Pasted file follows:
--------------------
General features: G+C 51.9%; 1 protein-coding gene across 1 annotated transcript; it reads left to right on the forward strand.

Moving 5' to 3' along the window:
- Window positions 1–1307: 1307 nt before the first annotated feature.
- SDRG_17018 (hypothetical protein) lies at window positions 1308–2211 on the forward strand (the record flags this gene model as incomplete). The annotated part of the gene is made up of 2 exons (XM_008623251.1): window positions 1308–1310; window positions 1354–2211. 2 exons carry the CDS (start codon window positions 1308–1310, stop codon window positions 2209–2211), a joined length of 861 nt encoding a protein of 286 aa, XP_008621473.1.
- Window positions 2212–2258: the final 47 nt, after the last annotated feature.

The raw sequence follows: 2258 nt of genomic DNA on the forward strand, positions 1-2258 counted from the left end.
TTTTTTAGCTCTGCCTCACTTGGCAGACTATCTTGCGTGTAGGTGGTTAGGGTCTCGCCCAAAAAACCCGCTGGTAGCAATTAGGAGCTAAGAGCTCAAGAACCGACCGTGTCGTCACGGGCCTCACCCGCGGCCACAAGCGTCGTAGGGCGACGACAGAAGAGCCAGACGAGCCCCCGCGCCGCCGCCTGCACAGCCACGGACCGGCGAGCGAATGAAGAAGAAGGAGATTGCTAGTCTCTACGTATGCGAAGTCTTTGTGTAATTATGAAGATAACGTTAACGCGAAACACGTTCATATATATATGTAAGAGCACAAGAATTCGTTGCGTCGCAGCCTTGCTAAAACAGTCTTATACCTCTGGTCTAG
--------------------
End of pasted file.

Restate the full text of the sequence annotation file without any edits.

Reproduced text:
General features: G+C 51.9%; 1 protein-coding gene across 1 annotated transcript; it reads left to right on the forward strand.

Moving 5' to 3' along the window:
- Window positions 1–1307: 1307 nt before the first annotated feature.
- SDRG_17018 (hypothetical protein) lies at window positions 1308–2211 on the forward strand (the record flags this gene model as incomplete). The annotated part of the gene is made up of 2 exons (XM_008623251.1): window positions 1308–1310; window positions 1354–2211. 2 exons carry the CDS (start codon window positions 1308–1310, stop codon window positions 2209–2211), a joined length of 861 nt encoding a protein of 286 aa, XP_008621473.1.
- Window positions 2212–2258: the final 47 nt, after the last annotated feature.

The raw sequence follows: 2258 nt of genomic DNA on the forward strand, positions 1-2258 counted from the left end.
TTTTTTAGCTCTGCCTCACTTGGCAGACTATCTTGCGTGTAGGTGGTTAGGGTCTCGCCCAAAAAACCCGCTGGTAGCAATTAGGAGCTAAGAGCTCAAGAACCGACCGTGTCGTCACGGGCCTCACCCGCGGCCACAAGCGTCGTAGGGCGACGACAGAAGAGCCAGACGAGCCCCCGCGCCGCCGCCTGCACAGCCACGGACCGGCGAGCGAATGAAGAAGAAGGAGATTGCTAGTCTCTACGTATGCGAAGTCTTTGTGTAATTATGAAGATAACGTTAACGCGAAACACGTTCATATATATATGTAAGAGCACAAGAATTCGTTGCGTCGCAGCCTTGCTAAAACAGTCTTATACCTCTGGTCTAG